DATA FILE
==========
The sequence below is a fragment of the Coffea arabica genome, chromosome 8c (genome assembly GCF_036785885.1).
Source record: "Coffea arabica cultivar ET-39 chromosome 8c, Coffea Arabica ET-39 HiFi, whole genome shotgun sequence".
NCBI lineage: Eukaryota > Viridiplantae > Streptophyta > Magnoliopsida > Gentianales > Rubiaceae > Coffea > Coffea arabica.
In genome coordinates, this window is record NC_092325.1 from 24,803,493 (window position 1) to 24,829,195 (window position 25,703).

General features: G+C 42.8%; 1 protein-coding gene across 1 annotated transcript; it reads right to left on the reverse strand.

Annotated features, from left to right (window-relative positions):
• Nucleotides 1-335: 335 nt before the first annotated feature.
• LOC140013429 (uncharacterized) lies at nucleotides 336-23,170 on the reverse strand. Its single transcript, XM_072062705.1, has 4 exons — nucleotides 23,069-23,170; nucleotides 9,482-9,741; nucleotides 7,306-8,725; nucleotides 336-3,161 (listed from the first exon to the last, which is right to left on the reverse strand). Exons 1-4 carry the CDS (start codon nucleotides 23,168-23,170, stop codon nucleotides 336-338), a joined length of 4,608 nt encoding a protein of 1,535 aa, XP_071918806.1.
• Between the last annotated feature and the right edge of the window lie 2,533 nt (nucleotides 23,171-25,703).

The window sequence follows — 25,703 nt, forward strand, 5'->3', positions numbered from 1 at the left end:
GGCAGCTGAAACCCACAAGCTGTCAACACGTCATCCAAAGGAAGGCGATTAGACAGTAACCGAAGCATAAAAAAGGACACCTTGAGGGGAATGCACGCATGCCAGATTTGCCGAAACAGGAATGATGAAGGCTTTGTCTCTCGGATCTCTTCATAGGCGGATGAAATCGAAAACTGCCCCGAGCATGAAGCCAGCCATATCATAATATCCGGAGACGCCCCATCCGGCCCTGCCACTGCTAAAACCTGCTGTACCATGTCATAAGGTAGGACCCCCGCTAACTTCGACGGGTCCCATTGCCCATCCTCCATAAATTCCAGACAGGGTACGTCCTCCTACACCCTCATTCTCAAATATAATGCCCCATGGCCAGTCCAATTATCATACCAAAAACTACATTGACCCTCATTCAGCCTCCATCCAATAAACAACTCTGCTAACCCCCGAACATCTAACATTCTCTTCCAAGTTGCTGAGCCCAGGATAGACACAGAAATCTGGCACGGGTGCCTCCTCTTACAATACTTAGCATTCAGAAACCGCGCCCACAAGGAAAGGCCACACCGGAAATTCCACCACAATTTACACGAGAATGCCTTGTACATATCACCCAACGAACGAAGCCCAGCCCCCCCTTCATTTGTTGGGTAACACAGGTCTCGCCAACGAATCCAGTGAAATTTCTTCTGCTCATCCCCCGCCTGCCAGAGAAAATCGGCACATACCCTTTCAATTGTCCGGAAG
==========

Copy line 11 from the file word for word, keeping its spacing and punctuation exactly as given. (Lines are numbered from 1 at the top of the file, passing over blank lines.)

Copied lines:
GGCAGCTGAAACCCACAAGCTGTCAACACGTCATCCAAAGGAAGGCGATTAGACAGTAACCGAAGCATAAAAAAGGACACCTTGAGGGGAATGCACGCATGCCAGATTTGCCGAAACAGGAATGATGAAGGCTTTGTCTCTCGGATCTCTTCATAGGCGGATGAAATCGAAAACTGCCCCGAGCATGAAGCCAGCCATATCATAATATCCGGAGACGCCCCATCCGGCCCTGCCACTGCTAAAACCTGCTGTACCATGTCATAAGGTAGGACCCCCGCTAACTTCGACGGGTCCCATTGCCCATCCTCCATAAATTCCAGACAGGGTACGTCCTCCTACACCCTCATTCTCAAATATAATGCCCCATGGCCAGTCCAATTATCATACCAAAAACTACATTGACCCTCATTCAGCCTCCATCCAATAAACAACTCTGCTAACCCCCGAACATCTAACATTCTCTTCCAAGTTGCTGAGCCCAGGATAGACACAGAAATCTGGCACGGGTGCCTCCTCTTACAATACTTAGCATTCAGAAACCGCGCCCACAAGGAAAGGCCACACCGGAAATTCCACCACAATTTACACGAGAATGCCTTGTACATATCACCCAACGAACGAAGCCCAGCCCCCCCTTCATTTGTTGGGTAACACAGGTCTCGCCAACGAATCCAGTGAAATTTCTTCTGCTCATCCCCCGCCTGCCAGAGAAAATCGGCACATACCCTTTCAATTGTCCGGAAG